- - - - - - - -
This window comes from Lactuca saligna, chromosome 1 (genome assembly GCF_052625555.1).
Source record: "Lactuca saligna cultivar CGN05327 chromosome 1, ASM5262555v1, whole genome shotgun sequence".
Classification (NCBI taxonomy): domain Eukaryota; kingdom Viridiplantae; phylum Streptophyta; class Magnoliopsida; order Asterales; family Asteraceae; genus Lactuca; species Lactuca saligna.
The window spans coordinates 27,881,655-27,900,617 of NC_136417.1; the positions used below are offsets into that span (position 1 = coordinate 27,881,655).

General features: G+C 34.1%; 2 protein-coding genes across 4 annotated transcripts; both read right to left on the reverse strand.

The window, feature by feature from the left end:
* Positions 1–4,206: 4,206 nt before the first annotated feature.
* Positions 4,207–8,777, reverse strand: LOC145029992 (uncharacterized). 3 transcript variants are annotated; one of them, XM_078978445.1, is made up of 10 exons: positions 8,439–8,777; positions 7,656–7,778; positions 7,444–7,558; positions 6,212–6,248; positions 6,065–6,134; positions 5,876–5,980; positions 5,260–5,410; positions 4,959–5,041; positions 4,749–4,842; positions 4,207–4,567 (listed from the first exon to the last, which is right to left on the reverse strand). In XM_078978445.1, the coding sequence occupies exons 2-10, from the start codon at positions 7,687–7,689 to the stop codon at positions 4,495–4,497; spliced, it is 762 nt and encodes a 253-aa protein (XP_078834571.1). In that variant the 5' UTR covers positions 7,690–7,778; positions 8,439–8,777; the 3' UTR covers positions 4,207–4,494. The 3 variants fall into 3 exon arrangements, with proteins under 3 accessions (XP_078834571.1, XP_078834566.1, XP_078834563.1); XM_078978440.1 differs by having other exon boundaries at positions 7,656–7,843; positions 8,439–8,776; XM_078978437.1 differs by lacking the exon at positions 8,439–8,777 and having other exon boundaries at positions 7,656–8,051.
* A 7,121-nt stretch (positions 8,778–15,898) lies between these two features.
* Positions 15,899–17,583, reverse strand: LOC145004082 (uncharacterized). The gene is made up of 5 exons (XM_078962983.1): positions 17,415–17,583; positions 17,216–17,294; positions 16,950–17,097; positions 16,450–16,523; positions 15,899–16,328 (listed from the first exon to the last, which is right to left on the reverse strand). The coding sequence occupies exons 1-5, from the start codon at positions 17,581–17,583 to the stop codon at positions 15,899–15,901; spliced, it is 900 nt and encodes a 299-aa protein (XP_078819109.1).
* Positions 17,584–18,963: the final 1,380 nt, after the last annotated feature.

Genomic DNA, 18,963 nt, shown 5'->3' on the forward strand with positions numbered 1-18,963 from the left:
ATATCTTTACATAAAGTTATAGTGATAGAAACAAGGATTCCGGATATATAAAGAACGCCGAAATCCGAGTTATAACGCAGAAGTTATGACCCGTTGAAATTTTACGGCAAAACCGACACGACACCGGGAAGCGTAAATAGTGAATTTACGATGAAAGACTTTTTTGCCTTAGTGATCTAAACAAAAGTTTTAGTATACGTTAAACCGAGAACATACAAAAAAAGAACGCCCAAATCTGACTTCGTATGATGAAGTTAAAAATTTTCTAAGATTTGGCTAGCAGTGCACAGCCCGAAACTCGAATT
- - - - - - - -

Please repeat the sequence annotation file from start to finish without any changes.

This window comes from Lactuca saligna, chromosome 1 (genome assembly GCF_052625555.1).
Source record: "Lactuca saligna cultivar CGN05327 chromosome 1, ASM5262555v1, whole genome shotgun sequence".
Classification (NCBI taxonomy): domain Eukaryota; kingdom Viridiplantae; phylum Streptophyta; class Magnoliopsida; order Asterales; family Asteraceae; genus Lactuca; species Lactuca saligna.
The window spans coordinates 27,881,655-27,900,617 of NC_136417.1; the positions used below are offsets into that span (position 1 = coordinate 27,881,655).

General features: G+C 34.1%; 2 protein-coding genes across 4 annotated transcripts; both read right to left on the reverse strand.

The window, feature by feature from the left end:
* Positions 1–4,206: 4,206 nt before the first annotated feature.
* Positions 4,207–8,777, reverse strand: LOC145029992 (uncharacterized). 3 transcript variants are annotated; one of them, XM_078978445.1, is made up of 10 exons: positions 8,439–8,777; positions 7,656–7,778; positions 7,444–7,558; positions 6,212–6,248; positions 6,065–6,134; positions 5,876–5,980; positions 5,260–5,410; positions 4,959–5,041; positions 4,749–4,842; positions 4,207–4,567 (listed from the first exon to the last, which is right to left on the reverse strand). In XM_078978445.1, the coding sequence occupies exons 2-10, from the start codon at positions 7,687–7,689 to the stop codon at positions 4,495–4,497; spliced, it is 762 nt and encodes a 253-aa protein (XP_078834571.1). In that variant the 5' UTR covers positions 7,690–7,778; positions 8,439–8,777; the 3' UTR covers positions 4,207–4,494. The 3 variants fall into 3 exon arrangements, with proteins under 3 accessions (XP_078834571.1, XP_078834566.1, XP_078834563.1); XM_078978440.1 differs by having other exon boundaries at positions 7,656–7,843; positions 8,439–8,776; XM_078978437.1 differs by lacking the exon at positions 8,439–8,777 and having other exon boundaries at positions 7,656–8,051.
* A 7,121-nt stretch (positions 8,778–15,898) lies between these two features.
* Positions 15,899–17,583, reverse strand: LOC145004082 (uncharacterized). The gene is made up of 5 exons (XM_078962983.1): positions 17,415–17,583; positions 17,216–17,294; positions 16,950–17,097; positions 16,450–16,523; positions 15,899–16,328 (listed from the first exon to the last, which is right to left on the reverse strand). The coding sequence occupies exons 1-5, from the start codon at positions 17,581–17,583 to the stop codon at positions 15,899–15,901; spliced, it is 900 nt and encodes a 299-aa protein (XP_078819109.1).
* Positions 17,584–18,963: the final 1,380 nt, after the last annotated feature.

Genomic DNA, 18,963 nt, shown 5'->3' on the forward strand with positions numbered 1-18,963 from the left:
ATATCTTTACATAAAGTTATAGTGATAGAAACAAGGATTCCGGATATATAAAGAACGCCGAAATCCGAGTTATAACGCAGAAGTTATGACCCGTTGAAATTTTACGGCAAAACCGACACGACACCGGGAAGCGTAAATAGTGAATTTACGATGAAAGACTTTTTTGCCTTAGTGATCTAAACAAAAGTTTTAGTATACGTTAAACCGAGAACATACAAAAAAAGAACGCCCAAATCTGACTTCGTATGATGAAGTTAAAAATTTTCTAAGATTTGGCTAGCAGTGCACAGCCCGAAACTCGAATT